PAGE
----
Whether you’re a vegetarian, vegan, flexitarian or simply looking to cut back on the amount of meat you consume, there are a plethora of options when it comes to plant-forward eating. Check out this guide to plant-based meat alternatives and learn how you can get your daily protein requirement while keeping your health, the planet and animal welfare in mind.
How Important Is Protein?
Humans need protein; it helps build muscle tissue and strengthen bones. The amino acids in protein also make antibodies, blood, connective tissue, enzymes and hair. There are nine essential amino acids, which our bodies cannot produce and therefore must come from food.
The recommended dietary allowance for protein is a modest 0.8 grams of protein per kilogram of body weight, according to the Harvard Health blog. To determine your daily protein intake, you can multiply your weight in pounds by 0.36.
You might need slightly more or less protein depending on how active or sedentary your lifestyle is.
Benefits of Eating Less Meat
Meat may be the first thing that comes to mind when you think of protein, but it’s completely possible to get enough protein – and all nine essential amino acids – from plant-based meat alternatives.
Cutting back on the amount of meat you eat can improve your health in many ways. Individuals who don’t eat meat generally consume fewer calories and weigh less, according to the Mayo Clinic.
Consuming less meat can also help lower your risk of high blood pressure and cholesterol, heart disease, obesity, stroke, type 2 diabetes and various cancers, according to the American Heart Association.
Eating more fruits, vegetables and other plants – especially organic varieties – is better for the planet, too.
Raising livestock takes up a lot of room and resources. “If we combine pastures used for grazing with land used to grow crops for animal feed, livestock accounts for 77% of global farming land,” according to Our World in Data.
Livestock also contributes to 14.5% of all global greenhouse gas emissions, according to the Food and Agriculture Organization of the United Nations. Animal agriculture pollution occurs when animals naturally produce methane and when their waste accidentally gets into waterways.
Some people choose to go vegan or vegetarian for moral reasons. Factory farming is a major concern when it comes to the welfare of both animals and factory employees.
99% of U.S. farmed animals are living in factory farms at present, according to the Sentience Institute.
There’s also a lot of room for interpretation when it comes to “cage-free,” “free-range” and “pasture-raised” claims. “Except for ‘certified organic,’ the U.S. government does not set definitions or requirements for egg carton labels,” according to the Humane Society.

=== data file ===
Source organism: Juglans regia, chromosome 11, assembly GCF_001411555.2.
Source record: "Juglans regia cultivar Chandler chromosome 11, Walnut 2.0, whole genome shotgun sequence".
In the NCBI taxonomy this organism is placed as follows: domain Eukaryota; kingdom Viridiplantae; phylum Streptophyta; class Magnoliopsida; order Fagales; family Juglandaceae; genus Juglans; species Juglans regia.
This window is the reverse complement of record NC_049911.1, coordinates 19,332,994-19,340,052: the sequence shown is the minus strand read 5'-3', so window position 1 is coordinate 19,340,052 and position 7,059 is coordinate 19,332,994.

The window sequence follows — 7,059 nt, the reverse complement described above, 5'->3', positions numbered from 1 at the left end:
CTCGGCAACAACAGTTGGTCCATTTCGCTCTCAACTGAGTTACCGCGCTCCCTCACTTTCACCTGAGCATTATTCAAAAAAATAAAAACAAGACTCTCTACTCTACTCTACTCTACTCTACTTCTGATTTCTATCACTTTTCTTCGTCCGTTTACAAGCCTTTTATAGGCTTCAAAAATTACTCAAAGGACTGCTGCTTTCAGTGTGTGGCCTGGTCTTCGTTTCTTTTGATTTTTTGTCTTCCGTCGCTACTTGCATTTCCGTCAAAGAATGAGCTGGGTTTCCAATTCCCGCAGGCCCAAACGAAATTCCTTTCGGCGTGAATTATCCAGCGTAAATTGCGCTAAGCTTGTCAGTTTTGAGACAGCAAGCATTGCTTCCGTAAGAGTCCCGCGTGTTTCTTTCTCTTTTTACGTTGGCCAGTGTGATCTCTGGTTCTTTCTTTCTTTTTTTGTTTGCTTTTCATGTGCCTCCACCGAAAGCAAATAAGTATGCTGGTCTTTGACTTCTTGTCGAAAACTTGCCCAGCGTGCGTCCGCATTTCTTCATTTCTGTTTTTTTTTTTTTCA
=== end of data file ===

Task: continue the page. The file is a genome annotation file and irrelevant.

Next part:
“The huge amount of antibiotics that keep animals on these farms from getting sick is leading to an abundance of drug-resistant bacteria,” according to the Humane Society of the United States. “And factory farms’ very nature – full of stressed animals, with poor sanitation – creates ideal conditions for diseases to thrive, including viruses that can infect humans.”
Recent examples are the COVID-19 outbreaks that occurred in meat and poultry processing facilities.
One way to get your daily amount of protein is to eat a variety of meatless and nondairy foods. These include grains, legumes, nuts, seeds, vegetables and other plants.
Legumes include beans, lentils and peas. All provide a good amount of protein while being versatile – they can go into salads and soups or be prepared in a way that resembles meat.
Legumes are “loaded with protein, iron and zinc, as you might expect from other protein sources like meat,” according to NutritionFacts.org. “Legumes also contain nutrients that are concentrated in the vegetable kingdom, including fiber, folate and potassium.”
Half a cup of cooked beans has the same amount of protein – 8 grams – as a cup of milk, according to Harvard Health Publishing. “Beans are packed with fiber, folate and phytates, which may help reduce the risk of stroke, depression and colon cancer,” according to NutritionFacts.org.
Fresh, frozen, canned and dried peas and split peas are another option. Green pea protein powder can be added to smoothies or nondairy milk for a post-workout boost. European-grown lupin (or lupine) is another natural protein powder; however, it should be avoided by those with peanut allergies.
Popular soy-based foods include tofu and tempeh.
Tofu is made from soybean curds, similar to how cheese is made. It can be soft or firm, but it is relatively bland. It takes on the flavor of what you cook it with. One 3.5-ounce serving of tofu offers 8 grams of protein and 70 calories.
Made from fermented soybeans, tempeh has a nuttier flavor than tofu. One 3-ounce serving of tempeh boasts 15 grams of protein along with calcium.
Grains, Oats and Wheat
Spelt is an ancient whole grain that’s closely related to wheat. One cup of spelt has over 10 grams of protein. It can be added to baked goods or used to make polenta, risotto, grain bowls and more. Spelt is not part of a gluten-free diet.
Teff is a grain that comes from an annual grass, making it a gluten-free option. Just 3.5 ounces of teff flour has 12 grams of protein and fiber.
Raw oats can be a good source of protein, too. 3.5 ounces of raw oats offers almost 17 grams of protein and 10 grams of fiber.